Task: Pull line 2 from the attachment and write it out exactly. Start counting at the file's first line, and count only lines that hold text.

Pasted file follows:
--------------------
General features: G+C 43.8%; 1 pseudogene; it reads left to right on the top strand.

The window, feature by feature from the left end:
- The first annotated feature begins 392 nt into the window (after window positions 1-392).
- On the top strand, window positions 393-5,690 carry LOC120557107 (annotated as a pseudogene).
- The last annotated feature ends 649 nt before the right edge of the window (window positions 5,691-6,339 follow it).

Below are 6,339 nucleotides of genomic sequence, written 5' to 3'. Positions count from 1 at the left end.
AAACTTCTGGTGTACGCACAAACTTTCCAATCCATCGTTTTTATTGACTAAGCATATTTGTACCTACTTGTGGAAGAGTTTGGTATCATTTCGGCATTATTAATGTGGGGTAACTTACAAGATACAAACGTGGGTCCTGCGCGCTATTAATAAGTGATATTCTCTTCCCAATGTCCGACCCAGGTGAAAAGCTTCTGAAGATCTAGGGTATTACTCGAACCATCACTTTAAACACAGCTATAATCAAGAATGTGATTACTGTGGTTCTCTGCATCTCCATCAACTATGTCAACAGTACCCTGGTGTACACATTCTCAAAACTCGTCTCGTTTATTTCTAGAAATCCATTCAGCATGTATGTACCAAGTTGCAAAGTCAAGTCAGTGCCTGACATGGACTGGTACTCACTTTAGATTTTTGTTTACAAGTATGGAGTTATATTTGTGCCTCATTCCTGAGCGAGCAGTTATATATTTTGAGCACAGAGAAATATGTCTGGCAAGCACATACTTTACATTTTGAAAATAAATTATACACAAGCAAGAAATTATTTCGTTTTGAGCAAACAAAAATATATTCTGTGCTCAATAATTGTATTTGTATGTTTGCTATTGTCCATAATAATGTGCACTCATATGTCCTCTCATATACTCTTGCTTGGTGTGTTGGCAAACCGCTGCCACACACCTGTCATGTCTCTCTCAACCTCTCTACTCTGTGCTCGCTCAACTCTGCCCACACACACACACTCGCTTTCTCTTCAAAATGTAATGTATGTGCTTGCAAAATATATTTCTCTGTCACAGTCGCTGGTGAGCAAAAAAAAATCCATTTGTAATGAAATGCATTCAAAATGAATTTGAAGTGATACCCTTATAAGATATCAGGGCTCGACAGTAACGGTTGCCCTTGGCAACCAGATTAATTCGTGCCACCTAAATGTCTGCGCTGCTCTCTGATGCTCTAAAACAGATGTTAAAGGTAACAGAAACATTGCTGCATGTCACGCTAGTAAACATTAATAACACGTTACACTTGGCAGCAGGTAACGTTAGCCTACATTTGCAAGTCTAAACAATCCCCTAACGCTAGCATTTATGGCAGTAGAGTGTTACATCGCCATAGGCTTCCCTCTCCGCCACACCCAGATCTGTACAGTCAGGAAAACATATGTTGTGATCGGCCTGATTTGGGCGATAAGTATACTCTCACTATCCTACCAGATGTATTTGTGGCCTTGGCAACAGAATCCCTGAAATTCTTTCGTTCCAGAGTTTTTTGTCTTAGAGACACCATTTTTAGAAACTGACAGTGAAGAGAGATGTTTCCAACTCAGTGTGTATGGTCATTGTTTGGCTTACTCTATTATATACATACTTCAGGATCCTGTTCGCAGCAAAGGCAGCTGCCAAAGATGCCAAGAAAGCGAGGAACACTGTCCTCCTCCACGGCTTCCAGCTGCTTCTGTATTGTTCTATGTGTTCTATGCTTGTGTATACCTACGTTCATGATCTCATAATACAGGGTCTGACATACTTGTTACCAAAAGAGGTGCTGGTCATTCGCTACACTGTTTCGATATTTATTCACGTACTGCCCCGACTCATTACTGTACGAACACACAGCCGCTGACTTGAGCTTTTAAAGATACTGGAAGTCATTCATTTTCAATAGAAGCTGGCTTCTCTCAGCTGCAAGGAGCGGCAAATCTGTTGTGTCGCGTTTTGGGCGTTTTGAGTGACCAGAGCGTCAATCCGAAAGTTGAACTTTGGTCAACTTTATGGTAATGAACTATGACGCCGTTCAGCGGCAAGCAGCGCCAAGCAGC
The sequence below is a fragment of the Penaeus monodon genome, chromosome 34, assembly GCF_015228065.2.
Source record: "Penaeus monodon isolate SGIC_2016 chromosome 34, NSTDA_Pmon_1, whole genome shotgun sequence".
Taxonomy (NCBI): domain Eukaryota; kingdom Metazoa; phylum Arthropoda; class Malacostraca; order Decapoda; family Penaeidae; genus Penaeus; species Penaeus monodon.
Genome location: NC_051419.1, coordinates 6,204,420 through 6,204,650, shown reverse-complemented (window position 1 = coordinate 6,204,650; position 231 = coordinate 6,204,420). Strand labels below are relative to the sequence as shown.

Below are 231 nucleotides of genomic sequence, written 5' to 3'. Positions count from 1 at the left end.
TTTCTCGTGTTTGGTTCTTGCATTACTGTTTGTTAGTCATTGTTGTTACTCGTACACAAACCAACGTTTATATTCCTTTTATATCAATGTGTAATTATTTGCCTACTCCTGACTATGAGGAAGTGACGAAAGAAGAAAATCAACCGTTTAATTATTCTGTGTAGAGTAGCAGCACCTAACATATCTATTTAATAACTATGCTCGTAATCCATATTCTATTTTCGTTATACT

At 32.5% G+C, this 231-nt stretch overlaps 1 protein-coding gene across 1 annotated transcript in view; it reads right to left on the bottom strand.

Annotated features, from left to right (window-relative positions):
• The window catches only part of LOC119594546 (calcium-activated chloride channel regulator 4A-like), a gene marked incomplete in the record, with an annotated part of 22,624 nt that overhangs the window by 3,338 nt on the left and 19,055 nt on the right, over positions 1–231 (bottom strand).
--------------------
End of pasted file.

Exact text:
The window, feature by feature from the left end: